The question is can the long term average unemployment rate be lower than 5%

First bounded rationality with hypothesis testing. The bounded rationality is forecasting with a simple rule which might included parameters estimated by OLS on old data of. In the very simplest rule expected inflation is 2% no matter what. The hypothesis testing part is it is assumed that forecasting rules are ordered from a firwt rule to a second etc. When agents use rule n they also test the null that rule n gives optimal forecasts against the alternative that rule n+1 gives better forecasts. The switch to rule n+1 if the null is rejected a the 5% level (as always this can be any level and as always I choose 5% because everyone does). I will assume that rules are also ordered so if rule n gives persistent underestimates of future inflation, rule n+1 gives higher forecasts.

Forecasting rule 1 is forecast inflation equals 2%. Rule 2 is forecast inflation is equal to a constant estimated by OLS. Rule 3 is forecast inflation is equal to an estimated constant plus an estimated coefficient times lagged inflation. Rule 4 is a regression on two lags of inflation. the series of rules goes on to infinity always adding more and more parameters to be estimated, and includes the actual inflation rule (the monetary policy rule for this silly model).

Friedmans story about accelerating inflation at 3% unemployment works in this model. Rule 2 is flexible enough for his example. If inflation is higher than forecast inflation by a constant, the estimated constant term in the regression grows without bound.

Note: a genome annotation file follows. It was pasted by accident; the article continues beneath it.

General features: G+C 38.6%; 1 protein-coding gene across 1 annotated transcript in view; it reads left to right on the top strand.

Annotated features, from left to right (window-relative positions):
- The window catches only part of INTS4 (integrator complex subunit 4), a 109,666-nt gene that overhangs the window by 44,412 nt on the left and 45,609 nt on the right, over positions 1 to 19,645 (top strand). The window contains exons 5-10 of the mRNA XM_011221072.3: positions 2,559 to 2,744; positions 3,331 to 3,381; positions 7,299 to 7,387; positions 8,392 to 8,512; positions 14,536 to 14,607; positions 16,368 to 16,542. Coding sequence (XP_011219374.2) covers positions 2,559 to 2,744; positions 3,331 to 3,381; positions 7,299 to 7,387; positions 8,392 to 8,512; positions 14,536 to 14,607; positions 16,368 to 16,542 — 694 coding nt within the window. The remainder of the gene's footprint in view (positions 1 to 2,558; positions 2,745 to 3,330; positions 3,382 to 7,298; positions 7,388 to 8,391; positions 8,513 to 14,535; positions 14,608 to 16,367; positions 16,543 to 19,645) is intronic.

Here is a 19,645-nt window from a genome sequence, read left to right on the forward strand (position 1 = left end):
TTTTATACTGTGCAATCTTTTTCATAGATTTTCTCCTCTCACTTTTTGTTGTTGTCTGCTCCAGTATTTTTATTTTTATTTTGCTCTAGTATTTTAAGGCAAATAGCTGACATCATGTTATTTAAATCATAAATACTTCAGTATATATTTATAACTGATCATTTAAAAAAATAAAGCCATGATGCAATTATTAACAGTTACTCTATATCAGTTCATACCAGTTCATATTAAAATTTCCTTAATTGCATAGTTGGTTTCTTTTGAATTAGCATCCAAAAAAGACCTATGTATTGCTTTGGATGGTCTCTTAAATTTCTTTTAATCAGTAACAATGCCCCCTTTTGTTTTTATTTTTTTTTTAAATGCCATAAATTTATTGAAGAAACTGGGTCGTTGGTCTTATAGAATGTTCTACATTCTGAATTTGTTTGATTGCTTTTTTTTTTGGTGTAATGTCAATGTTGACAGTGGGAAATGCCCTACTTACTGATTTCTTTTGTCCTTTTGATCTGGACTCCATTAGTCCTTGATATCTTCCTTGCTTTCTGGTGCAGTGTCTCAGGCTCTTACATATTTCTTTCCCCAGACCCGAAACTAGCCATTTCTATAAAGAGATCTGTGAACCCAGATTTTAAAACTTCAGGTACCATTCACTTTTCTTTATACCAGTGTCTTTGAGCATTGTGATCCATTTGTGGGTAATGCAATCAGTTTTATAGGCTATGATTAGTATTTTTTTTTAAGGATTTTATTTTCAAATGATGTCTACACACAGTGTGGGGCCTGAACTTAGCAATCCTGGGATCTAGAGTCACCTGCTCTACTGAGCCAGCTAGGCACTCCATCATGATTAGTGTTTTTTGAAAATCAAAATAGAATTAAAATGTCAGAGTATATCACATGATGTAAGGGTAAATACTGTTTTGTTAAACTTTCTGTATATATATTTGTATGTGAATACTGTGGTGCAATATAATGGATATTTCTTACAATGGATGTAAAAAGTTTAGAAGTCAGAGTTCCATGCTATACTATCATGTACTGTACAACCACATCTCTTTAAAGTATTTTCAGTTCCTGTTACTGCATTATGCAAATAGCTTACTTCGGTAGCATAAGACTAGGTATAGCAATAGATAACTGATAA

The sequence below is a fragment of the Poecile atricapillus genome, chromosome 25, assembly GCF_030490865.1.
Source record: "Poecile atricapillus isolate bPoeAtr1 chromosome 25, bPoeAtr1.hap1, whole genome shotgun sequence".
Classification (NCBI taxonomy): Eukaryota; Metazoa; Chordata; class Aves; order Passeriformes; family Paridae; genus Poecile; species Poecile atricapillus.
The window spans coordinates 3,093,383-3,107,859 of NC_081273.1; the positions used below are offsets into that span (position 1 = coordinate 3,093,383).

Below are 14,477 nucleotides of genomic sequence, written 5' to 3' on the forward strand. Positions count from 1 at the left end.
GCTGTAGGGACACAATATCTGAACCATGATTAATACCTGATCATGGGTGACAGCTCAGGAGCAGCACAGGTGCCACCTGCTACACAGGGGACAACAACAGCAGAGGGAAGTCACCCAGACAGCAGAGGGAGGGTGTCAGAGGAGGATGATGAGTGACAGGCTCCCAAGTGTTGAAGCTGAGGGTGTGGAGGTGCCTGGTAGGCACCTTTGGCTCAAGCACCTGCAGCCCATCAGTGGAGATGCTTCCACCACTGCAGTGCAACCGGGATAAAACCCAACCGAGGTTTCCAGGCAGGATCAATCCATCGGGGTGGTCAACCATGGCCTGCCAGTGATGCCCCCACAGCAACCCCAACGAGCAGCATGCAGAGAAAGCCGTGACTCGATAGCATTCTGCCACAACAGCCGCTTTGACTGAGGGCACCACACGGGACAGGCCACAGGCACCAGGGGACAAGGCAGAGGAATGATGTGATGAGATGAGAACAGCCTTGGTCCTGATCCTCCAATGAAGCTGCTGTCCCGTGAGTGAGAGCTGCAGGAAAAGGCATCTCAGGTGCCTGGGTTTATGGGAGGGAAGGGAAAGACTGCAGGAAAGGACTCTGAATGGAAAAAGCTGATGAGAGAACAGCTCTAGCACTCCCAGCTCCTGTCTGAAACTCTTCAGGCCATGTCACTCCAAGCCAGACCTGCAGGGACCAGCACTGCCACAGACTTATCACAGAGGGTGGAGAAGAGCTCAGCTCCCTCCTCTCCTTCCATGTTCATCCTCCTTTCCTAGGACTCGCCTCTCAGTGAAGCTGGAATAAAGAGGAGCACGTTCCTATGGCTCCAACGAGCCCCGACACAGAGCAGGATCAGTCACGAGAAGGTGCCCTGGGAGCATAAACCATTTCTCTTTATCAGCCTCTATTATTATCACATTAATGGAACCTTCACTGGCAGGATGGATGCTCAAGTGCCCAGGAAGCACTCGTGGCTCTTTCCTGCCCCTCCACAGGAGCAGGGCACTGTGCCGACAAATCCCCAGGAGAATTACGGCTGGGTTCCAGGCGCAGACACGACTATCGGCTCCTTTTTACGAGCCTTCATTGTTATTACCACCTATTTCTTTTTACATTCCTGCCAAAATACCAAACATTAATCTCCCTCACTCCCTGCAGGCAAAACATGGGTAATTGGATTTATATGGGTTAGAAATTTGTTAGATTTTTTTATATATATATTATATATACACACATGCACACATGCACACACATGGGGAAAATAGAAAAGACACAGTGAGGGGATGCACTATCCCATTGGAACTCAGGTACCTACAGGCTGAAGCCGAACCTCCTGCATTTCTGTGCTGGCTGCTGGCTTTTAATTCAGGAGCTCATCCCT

A key necessary assumption is that agents never accumulate more than a finite amount of data about the Monetary authority. A sensible way of putting this is that learning about the Fed Open Market Committee restarts each time a new Fed chairman is appointed. To make things not too easy for myself, I assume that once agents pass from rule 1 to rule 2 they stick with it using all data to estimate parameters. The data used to test the current rule against the next one are only those accumulated with the current chairman. I will assume Chairmen are replaced at known fixed intervals of say 100 periods of time.

Fed open market committe members know all this. They can set inflation so the 2% forecast rule is never rejected against the estimated constant. The optimal strategy will be mixed, that is they will randomize inflation so it isn't too easy to learn what the best estimated constant is. I will assume they set inflation equal to a constant plus a mean zero white noise disturbance term (to be clear the expected value of the random term conditional on lagged information is always zero)

Clearly FOMCs can achieve set inflation to be 2.000001% plus a mean 0 variance 1 constant term without getting caught before the chairman's term expires. This means that the long run average unemployment rate can be less than the NAIRU. This means that there is a long run tradeoff between average unemployment and average inflation.

update: we have a winner so the offer immediately below has expired. [if anyone has read this far, please tell me in comments and I will praise you to the sky in a new post]